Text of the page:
Let me tell you why.
- No more avoiding talking to people because I hate the phone. I hate talking on the phone. HATE IT. I used to love it back when I was a smoker because I would go outside, have a cigarette, and talk on the phone. This was also before Nikki and Wes so I didn’t have small kids who would pester me when I’m on the phone. They could ignore me for hours but the second I get a phone call? They need me for everything. But – it’s not just the no smoking and the noisy children. I just get weirdly awkward on the phone. My brain freezes. I can’t answer questions on the spot without stammering. I forget key bits of information and I say super-stupid things. I was on the phone with someone once when they called with a question and I completely forgot their Mom had just died. I’m just HORRIBLE on the phone. The popularity of texting and email gives me opportunities to communicate with people without a phone call, so I’m less likely to avoid communicating in general.
- I can think about what I’m going to say or how I’m going to respond. Being able to communicate with someone on a keyboard means I’ve got time to consider my response. I can formulate well thought-out questions and answers and am less likely to forget important details about the person I’m talking to. TIME. I’m a great communicator if you give me the luxury of TIME.
- Communicating is painless/easy. If I just want to go to lunch with someone? I shoot them an email or a text message. If we’re planning a group gathering? Facebook group. It’s so much easier to plan social interactions online so they actually get planned which is not something that would have happened before because someone has to be willing to call all of those people. I would never call someone to go to lunch with me if I missed them, but I would send them a Facebook message or an email. I don’t like just dropping by people’s homes to see if they wan to visit, but I’ll shoot a text saying, “We’re taking the family to eat Mexican tonight, want to join us?”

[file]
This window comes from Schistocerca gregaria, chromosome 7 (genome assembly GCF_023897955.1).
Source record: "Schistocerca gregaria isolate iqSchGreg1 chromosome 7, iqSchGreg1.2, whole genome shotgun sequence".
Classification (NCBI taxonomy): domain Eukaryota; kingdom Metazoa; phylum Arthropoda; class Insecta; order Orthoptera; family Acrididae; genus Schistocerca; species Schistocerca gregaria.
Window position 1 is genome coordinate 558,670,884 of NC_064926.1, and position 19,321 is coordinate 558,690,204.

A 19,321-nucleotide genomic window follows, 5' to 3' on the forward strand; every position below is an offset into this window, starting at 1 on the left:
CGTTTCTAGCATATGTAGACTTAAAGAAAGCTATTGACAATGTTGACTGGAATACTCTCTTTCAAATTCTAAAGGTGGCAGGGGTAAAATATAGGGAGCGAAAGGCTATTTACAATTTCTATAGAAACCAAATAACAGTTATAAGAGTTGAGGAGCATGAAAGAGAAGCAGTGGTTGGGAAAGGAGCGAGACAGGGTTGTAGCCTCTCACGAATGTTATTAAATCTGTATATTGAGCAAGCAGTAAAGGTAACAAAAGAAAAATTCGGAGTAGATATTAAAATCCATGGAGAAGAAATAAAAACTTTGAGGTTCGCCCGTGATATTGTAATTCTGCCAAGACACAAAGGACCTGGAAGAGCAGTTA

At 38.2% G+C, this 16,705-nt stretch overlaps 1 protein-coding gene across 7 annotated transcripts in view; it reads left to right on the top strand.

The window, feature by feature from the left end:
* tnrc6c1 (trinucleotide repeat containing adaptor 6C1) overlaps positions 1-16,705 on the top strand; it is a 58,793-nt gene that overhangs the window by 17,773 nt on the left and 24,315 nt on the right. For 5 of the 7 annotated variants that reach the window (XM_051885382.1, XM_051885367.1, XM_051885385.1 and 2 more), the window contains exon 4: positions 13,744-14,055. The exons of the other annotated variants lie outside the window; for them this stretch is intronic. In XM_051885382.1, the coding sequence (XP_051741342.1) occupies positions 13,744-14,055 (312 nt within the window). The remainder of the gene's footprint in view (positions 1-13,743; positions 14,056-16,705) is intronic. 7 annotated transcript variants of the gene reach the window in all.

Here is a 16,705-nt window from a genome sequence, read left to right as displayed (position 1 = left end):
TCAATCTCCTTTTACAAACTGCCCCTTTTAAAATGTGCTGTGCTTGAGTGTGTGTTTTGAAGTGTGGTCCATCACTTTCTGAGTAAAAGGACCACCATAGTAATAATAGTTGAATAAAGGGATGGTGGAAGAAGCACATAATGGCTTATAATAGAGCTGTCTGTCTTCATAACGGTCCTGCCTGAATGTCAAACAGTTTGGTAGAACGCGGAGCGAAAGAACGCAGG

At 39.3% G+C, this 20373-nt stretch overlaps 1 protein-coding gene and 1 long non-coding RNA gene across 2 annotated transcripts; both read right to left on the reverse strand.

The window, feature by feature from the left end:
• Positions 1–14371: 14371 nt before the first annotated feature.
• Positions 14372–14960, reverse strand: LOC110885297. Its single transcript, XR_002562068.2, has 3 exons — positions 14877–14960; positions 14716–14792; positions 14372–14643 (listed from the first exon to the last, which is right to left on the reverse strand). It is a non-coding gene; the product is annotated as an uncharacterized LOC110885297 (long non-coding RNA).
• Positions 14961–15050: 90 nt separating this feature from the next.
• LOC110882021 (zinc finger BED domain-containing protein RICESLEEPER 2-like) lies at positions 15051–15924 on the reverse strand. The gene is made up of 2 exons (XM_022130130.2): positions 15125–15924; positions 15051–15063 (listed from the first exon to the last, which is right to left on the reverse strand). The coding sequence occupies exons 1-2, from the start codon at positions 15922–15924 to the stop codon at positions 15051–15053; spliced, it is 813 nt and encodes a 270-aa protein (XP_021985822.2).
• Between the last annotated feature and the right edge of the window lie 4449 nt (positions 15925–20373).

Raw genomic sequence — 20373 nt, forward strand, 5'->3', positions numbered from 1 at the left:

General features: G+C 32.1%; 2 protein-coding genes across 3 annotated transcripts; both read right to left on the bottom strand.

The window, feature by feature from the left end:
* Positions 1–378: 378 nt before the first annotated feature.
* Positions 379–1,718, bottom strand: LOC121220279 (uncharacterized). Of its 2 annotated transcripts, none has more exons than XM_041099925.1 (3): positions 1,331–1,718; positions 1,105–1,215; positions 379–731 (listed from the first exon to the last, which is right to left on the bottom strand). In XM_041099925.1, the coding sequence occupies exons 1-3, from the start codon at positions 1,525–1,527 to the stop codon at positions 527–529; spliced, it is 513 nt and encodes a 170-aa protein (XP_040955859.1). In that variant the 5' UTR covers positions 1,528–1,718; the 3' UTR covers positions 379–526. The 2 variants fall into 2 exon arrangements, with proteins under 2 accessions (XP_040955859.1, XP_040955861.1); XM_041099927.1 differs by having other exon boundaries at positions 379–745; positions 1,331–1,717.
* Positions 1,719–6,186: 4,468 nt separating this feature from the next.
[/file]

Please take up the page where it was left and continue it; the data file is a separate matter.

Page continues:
- Social networks allow me to keep up with someone’s life so when I do see them, I have something to talk about. I used to be the type of person that would avoid faces I know at the grocery store. But now? I don’t! Because I keep up with people online so when I see them I have something to talk about. How’s the college prep? Softball? The musical you’re in? How’s the renovations or the new job? Facebook gives me a foundation of knowledge for people that I might not get otherwise, and this makes maintaining friendships so much easier. When I see someone I can jump right in with a relevant question about their current life so it’s comfortable and familiar. Facebook is especially instrumental in this which is why I tend to scoff when I see people talking about how Facebook makes them less connected because it fosters more solid connections in my life.